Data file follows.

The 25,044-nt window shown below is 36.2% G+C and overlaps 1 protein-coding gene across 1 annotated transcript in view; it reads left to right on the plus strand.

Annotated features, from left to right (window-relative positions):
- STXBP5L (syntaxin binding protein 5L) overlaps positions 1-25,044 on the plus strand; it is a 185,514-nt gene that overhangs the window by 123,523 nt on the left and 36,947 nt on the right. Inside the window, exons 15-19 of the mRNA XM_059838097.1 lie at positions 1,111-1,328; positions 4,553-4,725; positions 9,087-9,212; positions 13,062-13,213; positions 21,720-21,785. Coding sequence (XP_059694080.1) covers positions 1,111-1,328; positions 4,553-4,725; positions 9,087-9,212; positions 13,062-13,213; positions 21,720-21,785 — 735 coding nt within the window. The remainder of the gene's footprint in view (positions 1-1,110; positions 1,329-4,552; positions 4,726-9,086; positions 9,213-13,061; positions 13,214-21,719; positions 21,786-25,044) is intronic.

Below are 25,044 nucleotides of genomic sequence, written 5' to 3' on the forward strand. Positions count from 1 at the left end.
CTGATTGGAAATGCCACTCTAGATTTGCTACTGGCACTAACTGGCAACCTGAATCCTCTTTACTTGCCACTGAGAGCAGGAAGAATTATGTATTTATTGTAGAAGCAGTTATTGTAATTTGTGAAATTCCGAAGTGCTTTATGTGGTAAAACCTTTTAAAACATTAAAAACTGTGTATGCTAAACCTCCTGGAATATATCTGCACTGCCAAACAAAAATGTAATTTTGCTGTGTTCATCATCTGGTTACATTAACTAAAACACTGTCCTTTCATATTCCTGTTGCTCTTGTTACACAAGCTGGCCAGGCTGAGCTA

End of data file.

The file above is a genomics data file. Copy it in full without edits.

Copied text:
The 25,044-nt window shown below is 36.2% G+C and overlaps 1 protein-coding gene across 1 annotated transcript in view; it reads left to right on the plus strand.

Annotated features, from left to right (window-relative positions):
- STXBP5L (syntaxin binding protein 5L) overlaps positions 1-25,044 on the plus strand; it is a 185,514-nt gene that overhangs the window by 123,523 nt on the left and 36,947 nt on the right. Inside the window, exons 15-19 of the mRNA XM_059838097.1 lie at positions 1,111-1,328; positions 4,553-4,725; positions 9,087-9,212; positions 13,062-13,213; positions 21,720-21,785. Coding sequence (XP_059694080.1) covers positions 1,111-1,328; positions 4,553-4,725; positions 9,087-9,212; positions 13,062-13,213; positions 21,720-21,785 — 735 coding nt within the window. The remainder of the gene's footprint in view (positions 1-1,110; positions 1,329-4,552; positions 4,726-9,086; positions 9,213-13,061; positions 13,214-21,719; positions 21,786-25,044) is intronic.

Below are 25,044 nucleotides of genomic sequence, written 5' to 3' on the forward strand. Positions count from 1 at the left end.
CTGATTGGAAATGCCACTCTAGATTTGCTACTGGCACTAACTGGCAACCTGAATCCTCTTTACTTGCCACTGAGAGCAGGAAGAATTATGTATTTATTGTAGAAGCAGTTATTGTAATTTGTGAAATTCCGAAGTGCTTTATGTGGTAAAACCTTTTAAAACATTAAAAACTGTGTATGCTAAACCTCCTGGAATATATCTGCACTGCCAAACAAAAATGTAATTTTGCTGTGTTCATCATCTGGTTACATTAACTAAAACACTGTCCTTTCATATTCCTGTTGCTCTTGTTACACAAGCTGGCCAGGCTGAGCTA